"Ah, dammit, I went right through your vein. I'm going to have to use the other arm." She yanked the needle out, put it away, and grabbed a new needle and my left arm.

    After she was finished, my wife said something to the effect of "If you weren't scared of needles before, you definitely are now!"

    Gee, thanks.

  • I once owned a car that had a hole in the floor.


    The car was a 70s era Plymouth that had more rust on the body than actual metal, and one day I realized the the place where I'd been putting my left foot while driving felt, well, breezy. I checked out the place after I parked, and sure enough there was a heel-sized hole in the floor, with rust flakes all around. All that kept my foot from plunging through the floor and striking the pavement was the carpeting.

    And for the record, I just kind of kept driving the car, but just made sure that I put my left foot someplace else.
  • When I was a teen, my D&D collection was thrown out to save me from the fires of Hell.

    Yes, I'm a refugee of the Satanic Panic that gripped the U.S. back in the 80s. In those days, many parents blamed societal ills affecting their kids on heavy metal music and D&D. This belief was whipped up by the story of James Dallas Egbert III, who allegedly vanished into the steam tunnels underneath Michigan State University in 1979. The reality is more than a bit mundane, but the ordeal and others such as Patty Pulliam's Bothered about Dungeons and Dragons organization pushed D&D into that "SATAN IS COMING FOR YOUR KIDS!!!" mini-hysteria that gripped a lot of parents of that era.

    My parents were no exception.

    I trace my own problems with it to the time my family visited some in-laws of my aunts, who happened to be very much in the Pat Robertson fan club.*** Robertson was one of many televangelists who rode the Satanic Panic bandwagon, constantly warning about Satan's minions trying to get their claws on the American youth.

    While I was at the in-laws place, my brother and I were both separately brought before what I'd call a tribunal of my mom, the in-laws, and my aunt. And we were grilled over D&D for about 5 minutes. I don't recall anything particularly strange about it, but that afternoon it was declared in a family meeting that D&D was now forbidden as tools of the Devil, and the stuff was all collected and thrown out.

    Yes, this was from an actual Jack Chick comic called Dark
    Dungeons. And this was one of the milder forms of anti-D&D propaganda.
    From Geek and Sundry's How D&D Writers Fought the Satanic Panic of the 1980s

    No protests could sway them. Not even the obvious parallels with role playing games and acting helped, because my parents believed**** that acting, playing a role, is fine, but role playing is something else.

    Perhaps more than anything else, those years in the wilderness as far as RPGs are concerned shaped my viewpoint on what RPGs are and how they are played, as well as my views on how religion and power can be misused when people are afraid of something new.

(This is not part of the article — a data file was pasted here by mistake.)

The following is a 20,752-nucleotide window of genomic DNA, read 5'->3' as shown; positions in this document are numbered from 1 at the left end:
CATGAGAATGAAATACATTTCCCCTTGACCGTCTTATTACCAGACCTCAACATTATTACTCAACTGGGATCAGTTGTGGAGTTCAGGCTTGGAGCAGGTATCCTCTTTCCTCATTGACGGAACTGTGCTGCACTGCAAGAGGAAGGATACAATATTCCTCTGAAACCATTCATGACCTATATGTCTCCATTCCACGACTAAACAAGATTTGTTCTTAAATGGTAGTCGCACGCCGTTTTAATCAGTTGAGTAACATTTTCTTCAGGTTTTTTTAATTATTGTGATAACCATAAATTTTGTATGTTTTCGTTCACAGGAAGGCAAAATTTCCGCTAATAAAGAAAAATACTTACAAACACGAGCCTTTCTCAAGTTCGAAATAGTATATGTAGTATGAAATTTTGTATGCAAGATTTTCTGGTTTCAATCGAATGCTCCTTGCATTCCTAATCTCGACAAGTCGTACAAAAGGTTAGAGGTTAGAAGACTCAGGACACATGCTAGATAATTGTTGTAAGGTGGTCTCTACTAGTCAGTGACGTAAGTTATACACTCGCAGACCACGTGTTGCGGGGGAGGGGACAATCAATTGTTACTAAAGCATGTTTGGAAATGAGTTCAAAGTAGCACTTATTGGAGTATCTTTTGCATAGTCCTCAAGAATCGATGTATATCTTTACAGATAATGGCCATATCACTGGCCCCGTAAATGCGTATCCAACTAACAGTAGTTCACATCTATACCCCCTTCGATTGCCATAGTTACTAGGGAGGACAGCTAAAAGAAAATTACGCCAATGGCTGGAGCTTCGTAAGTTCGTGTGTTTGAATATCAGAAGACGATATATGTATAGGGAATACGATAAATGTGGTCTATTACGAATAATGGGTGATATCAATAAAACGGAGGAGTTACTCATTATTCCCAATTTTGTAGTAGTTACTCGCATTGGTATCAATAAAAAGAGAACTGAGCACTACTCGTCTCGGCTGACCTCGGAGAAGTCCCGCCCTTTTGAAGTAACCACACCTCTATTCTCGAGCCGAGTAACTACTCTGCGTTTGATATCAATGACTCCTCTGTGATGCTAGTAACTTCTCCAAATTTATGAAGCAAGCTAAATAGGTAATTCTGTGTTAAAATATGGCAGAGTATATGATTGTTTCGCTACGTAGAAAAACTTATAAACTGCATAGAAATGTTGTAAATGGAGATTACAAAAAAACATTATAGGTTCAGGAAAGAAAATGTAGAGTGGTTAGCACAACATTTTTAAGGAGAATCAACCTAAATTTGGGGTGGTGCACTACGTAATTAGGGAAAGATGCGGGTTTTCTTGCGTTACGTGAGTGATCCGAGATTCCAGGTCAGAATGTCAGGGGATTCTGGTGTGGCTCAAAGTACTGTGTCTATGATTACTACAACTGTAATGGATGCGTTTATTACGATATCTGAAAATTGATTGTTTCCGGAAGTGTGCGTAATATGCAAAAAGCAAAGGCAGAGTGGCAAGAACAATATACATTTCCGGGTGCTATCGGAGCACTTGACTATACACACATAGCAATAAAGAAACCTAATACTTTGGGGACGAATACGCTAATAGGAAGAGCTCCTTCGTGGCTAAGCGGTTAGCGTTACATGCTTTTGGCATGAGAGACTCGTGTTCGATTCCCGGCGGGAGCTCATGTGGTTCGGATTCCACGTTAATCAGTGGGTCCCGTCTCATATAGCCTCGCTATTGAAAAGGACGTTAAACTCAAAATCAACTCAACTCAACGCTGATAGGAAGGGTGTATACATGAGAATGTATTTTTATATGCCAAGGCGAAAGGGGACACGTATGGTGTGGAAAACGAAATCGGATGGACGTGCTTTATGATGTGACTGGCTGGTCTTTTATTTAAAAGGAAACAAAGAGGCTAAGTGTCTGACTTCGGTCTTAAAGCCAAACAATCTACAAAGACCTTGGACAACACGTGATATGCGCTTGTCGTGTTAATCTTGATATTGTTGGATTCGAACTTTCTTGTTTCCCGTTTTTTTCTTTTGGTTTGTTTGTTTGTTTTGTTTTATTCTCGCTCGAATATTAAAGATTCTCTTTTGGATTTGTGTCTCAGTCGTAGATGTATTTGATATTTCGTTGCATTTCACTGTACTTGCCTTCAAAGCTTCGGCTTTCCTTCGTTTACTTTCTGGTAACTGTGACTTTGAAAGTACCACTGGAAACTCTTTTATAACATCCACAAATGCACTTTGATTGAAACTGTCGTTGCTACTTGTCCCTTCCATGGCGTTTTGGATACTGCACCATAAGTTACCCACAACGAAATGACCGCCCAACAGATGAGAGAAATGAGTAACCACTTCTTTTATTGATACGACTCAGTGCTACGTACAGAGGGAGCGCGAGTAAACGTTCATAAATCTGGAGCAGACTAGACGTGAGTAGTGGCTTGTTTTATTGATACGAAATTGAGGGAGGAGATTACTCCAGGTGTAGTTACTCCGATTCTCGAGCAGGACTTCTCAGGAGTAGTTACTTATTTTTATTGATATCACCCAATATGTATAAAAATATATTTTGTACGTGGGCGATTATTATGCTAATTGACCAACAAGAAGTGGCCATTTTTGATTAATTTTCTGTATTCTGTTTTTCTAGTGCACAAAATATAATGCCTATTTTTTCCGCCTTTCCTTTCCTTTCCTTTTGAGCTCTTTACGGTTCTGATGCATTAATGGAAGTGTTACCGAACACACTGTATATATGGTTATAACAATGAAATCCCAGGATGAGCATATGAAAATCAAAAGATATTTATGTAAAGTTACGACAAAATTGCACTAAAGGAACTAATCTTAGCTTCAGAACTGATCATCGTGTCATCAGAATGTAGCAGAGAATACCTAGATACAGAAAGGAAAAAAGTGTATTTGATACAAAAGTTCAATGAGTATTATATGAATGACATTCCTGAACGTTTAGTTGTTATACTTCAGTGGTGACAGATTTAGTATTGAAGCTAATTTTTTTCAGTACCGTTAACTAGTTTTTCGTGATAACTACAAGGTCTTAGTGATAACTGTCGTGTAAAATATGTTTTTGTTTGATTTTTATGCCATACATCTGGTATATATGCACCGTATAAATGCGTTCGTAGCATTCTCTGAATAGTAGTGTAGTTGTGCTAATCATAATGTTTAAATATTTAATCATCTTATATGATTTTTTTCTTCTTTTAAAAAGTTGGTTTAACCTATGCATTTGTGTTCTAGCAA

I had to wait until later --college-- before I really was able to embrace RPGs once more, and I've never looked back.

At this point, I'm supposed to nominate people for this award, but no fear to my reading list, I don't intend to do so. Many of them were nominated already, so there's no reason to re-nominate them. And besides, all good memes have to come to an end anyway.

*Or worse, simply make them up. John Oliver had a great piece on this.

**Admittedly, a running blog is one of the worst things for someone who is a) shy, b) an introvert or c) both to work on.

***If you don't know who Pat Robertson is, count yourself lucky. He's a televangelist who loves to appear during disasters --natural or man-made-- and claim that it is God's wrath that brought about the tragedy. If you Google "Pat Robertson nutty statements" you'll get an idea of what I mean.

****And they still believe it. They also think Harry Potter and the Rick Riordan books lure kids into Satanism, and I've chosen to ignore their disapproval when they see my kids reading Science Fiction and Fantasy novels. The irony is that my parents were the ones who got me into SF&F in the first place with television shows such as Lost in Space and Star Trek, and books such as Lord of the Rings and The Sword of Shannara.

EtA: Added a few links that I'd missed.


  1. Haha, I was wondering what the ORF logo was doing there, that is so cool! Incidentally, ORF actually stands for "Österreichischer Rundfunk" (Austrian broadcasting services) - as in: all our national television and radio - and has nothing to do with that show in particular. Fun fact though!

    1. I figured that out much much later (as in when I tried hunting down Radio Austria International after a couple of years' hiatus back in the late 2000s), but SWL listeners have used ORF interchangeably with Radio Austria International for so long that I left it like that. I should clean that up.

  2. I think facts from somebody's life are really interesting stuff. Thanks for these great five facts about you. I like about needles the most. I hope fans will appreciate it.